Of course there is a practical side to all of this and that is if one leaves the house looking like a Christmas tree then one is bound to attract attention and while that might have its benefits there are also certain disadvantages. Too much showy jewellery can attract envy and thieves. This is especially the case when travelling in less salubrious parts of our own country but especially abroad which is always unknown territory and as my husband says full of spices and pickpockets. I must say I have been known myself to tone things down and turn my rings inward when venturing beyond Buchanan Street.
Avoid brooches that are too showy or sparkly during the hours of daylight. The Duchess of Windsor was once asked if she had lost many diamonds in a burglary and wisely said “Certainly not it; was after 6 in the evening after all.” Diamonds are for night time and in the case of a brooch, a diamond brooch can be worn for a wedding or special party as these events often go into the evening hours. For those of you whose lives are acted out in the cheaper seats of the theatre of life, the same applies to marcasite or to paste jewellery.
I would suggest therefore that after wedding and engagement ring and the purchase of a good watch, a classic gold or silver brooch say in a bow or knot would be one of my essentials.
Novelty and Craftsmanship
On the question of novelty brooches, these are perfectly acceptable for holidays and the lighter moments of life indeed I have a number myself. Now if I were to advise on the matter of a second major purchase it would be a cameo. These are beautifully crafted pieces of the natural world and indicate that one has been to Italy and they are invaluable for wearing at the neck of a crisp cotton blouse or with a blazer.
They are very versatile and demonstrate you are a woman of culture. If one’s resources do not stretch that far then a Scottish “cairngorm” will do the trick.
This really does bring me to the central point of my lecture, we have discussed the what and the when but what about the where to wear the brooch and on what? It is not a hard and fast rule ladies but people will know you know if you wear your brooch on your left hand side. Now there is a common misjudgement made by many a what Jasper calls “blousy girl” that a brooch is worn somewhere, indeed anywhere, on the bosom. This is a classic mistake.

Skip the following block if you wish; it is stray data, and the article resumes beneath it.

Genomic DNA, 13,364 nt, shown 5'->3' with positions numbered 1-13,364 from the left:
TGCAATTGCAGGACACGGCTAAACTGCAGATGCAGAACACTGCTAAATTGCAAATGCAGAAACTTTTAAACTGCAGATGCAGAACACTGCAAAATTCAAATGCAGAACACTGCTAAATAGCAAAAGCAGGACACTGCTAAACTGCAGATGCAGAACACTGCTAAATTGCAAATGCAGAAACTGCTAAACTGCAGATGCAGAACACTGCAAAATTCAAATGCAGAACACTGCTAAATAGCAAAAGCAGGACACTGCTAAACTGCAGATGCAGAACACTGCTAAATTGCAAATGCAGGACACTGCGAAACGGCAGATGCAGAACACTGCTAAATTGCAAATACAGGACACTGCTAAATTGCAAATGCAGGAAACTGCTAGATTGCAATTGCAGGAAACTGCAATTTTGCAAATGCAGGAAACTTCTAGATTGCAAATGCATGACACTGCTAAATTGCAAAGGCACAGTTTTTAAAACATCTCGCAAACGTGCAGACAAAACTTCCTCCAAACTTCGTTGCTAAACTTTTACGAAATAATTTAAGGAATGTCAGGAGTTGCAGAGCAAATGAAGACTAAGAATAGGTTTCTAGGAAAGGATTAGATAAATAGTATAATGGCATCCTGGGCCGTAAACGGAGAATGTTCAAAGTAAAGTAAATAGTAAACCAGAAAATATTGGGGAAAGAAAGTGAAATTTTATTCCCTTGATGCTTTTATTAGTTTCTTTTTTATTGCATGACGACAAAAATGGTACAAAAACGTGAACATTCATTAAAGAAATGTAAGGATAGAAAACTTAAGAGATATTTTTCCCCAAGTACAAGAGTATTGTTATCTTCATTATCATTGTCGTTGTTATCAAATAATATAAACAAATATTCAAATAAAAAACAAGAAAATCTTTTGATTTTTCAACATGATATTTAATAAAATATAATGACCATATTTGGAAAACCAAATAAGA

One of the principle functions of the brooch is to take the eye of the beholder upwards to the shoulders, neck and face and not the aforementioned bosom. One does not want the male of the species looking at one’s chest all day long and those of you who are secretaries would do well to think about this as you are generally viewed from the waist upward while typewriting or taking dictation. Ladies, the brooch should be worn just above the heart on the lapel of the coat, tailored suit or just to the left on a dress.
Less frequently the brooch may be worn at the décolleté to hold a blouse or dress for reasons of modesty, but this should be confined like diamonds to evening functions, or you will look like a bar maid. Some of you may have a brooch which is in two halves and functions also as dress clips. These can be worn at the corners of square necks, but without an additional brooch as this would be gilding the lily.
Occasionally a spectacular family diamond or gold brooch can be worn on a band in the hair or on an evening hat or even on a day hat to hold with a brooch. Here we see Lady Pentland-Firth overdoing it, as usual. Two brooches is rather over-egging the pudding, as dear Grandmamma used to say. On a plain taffeta ball gown, a diamond floral brooch can look simply marvellous on a sash or bow at the waist. Finally pearl brooches can be simply beautiful and look wonderful with veils at funerals, especially with a single drop pearl like a tear.
So there you have it, my brooch masterclass. I trust this will be helpful to you and many others who have asked for help from moi on this matter. Of course rules are for breaking but this requires “je ne sais quoi” and my advanced class.